GDF-15 is a novel anti-inflammatory cytokine released from activated macrophages (8,9). Although cytokines are mostly controlled via Nuclear Factor-kb transcription factors, GDF-15 is upregulated by p53, which is a tumor suppressor protein (12,19). Under physiological conditions, it is present at low levels, and it is increases because of an injury such as inflammation (20). Additionally, GDF-15 increases with cardiovascular events, including atherosclerosis, myocardial infarction, and heart failure (21-23). It is controversial whether GDF-15 is responsible for cardiac damage or whether it is secreted to protect against cardiac damage (11,21). GDF-15 is also depicted as a heart-derived hormone that blocks GH signaling (24). Changes in GDF-15 levels have not been previously investigated in acromegalic patients.

GDF-15 levels in patients with acromegaly were significantly higher than those in healthy subjects in this study. In a study that evaluated the between GDF-15 and obesity, GDF-15 was associated with BMI (25). This study determined that GDF-15 in obese individuals was an independent marker of impaired glucose control in obese individuals (25). Consistent with this study, we found that BMI was positively correlated with GDF-15 acromegaly. These results suggest that there is a link between GDF-15 and obesity. Interestingly, FBG was negatively associated with GDF-15 levels in our patients with acromegaly. These findings are in contrast to previous studies that showed glucose tolerance impairing effects of GDF-15 (25-27).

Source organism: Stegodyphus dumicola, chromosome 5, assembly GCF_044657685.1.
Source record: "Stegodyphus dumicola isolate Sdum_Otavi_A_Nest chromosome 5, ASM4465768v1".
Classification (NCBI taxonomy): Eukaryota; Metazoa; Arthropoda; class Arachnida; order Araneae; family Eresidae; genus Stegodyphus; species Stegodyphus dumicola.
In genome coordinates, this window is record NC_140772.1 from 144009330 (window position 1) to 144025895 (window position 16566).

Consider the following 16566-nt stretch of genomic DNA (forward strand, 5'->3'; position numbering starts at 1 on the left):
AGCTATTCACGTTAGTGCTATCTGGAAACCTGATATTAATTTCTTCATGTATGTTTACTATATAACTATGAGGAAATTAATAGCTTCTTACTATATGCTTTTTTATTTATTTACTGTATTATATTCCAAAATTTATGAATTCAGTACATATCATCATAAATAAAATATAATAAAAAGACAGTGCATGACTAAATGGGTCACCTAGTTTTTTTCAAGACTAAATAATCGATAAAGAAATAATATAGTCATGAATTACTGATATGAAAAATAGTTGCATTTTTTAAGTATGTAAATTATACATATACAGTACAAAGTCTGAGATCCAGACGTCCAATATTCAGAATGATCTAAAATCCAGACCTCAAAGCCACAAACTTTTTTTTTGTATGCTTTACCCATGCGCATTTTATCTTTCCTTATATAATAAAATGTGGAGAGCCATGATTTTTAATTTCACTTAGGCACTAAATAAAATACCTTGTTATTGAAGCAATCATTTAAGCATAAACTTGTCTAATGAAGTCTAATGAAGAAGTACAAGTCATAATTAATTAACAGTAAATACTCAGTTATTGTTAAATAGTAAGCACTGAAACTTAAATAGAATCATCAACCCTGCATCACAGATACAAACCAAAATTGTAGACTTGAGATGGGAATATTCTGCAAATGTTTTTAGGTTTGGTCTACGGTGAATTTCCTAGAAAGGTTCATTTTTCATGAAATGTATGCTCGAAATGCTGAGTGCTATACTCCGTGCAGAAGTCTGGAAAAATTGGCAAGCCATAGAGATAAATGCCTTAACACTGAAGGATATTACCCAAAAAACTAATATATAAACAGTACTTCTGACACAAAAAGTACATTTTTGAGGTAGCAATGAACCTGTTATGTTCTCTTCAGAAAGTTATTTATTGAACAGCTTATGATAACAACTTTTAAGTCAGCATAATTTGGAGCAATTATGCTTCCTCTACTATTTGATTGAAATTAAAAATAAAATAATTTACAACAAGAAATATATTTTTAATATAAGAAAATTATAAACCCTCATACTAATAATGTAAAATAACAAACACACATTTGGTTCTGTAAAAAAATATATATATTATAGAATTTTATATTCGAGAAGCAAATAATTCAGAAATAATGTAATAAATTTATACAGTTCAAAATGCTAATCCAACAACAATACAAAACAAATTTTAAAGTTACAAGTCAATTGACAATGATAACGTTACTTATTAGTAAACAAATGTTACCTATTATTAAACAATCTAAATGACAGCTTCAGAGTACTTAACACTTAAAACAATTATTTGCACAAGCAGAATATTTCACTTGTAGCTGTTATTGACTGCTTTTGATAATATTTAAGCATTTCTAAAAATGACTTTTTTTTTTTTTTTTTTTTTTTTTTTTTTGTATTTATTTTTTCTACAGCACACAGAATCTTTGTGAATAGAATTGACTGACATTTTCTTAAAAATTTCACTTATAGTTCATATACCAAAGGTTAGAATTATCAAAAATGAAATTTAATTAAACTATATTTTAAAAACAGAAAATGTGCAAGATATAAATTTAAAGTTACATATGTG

EF values were statistically lower in the acromegaly group. Additionally, EF was positively correlated with GDF-15 in acromegaly. However, lower EF values did not indicate systolic heart failure. As also previously known, EF may be normal due to remodeling and reduced ventricular cavity volume in hypertrophic cardiomyopathy and diastolic dysfunction (28,29). The chronic effect of an increased level of GH and IGF-I secretion in acromegaly causes biventricular concentric hypertrophy (3). Consistent with this, LVM and IVST was also significantly higher in the acromegaly group in our study. Also, patients with diastolic dysfunction are unable to increase SV by increasing their left ventricular EDV (30). Since GDF-15 was negatively related to EDV and SV, it may also have a role in diastolic impairment at the early stages of cardiac involvement in acromegaly. Moreover, GDF-15 was positively correlated with DBP. Therefore, GDF-15 may also have a role in hypertension observed in the patient with acromegaly.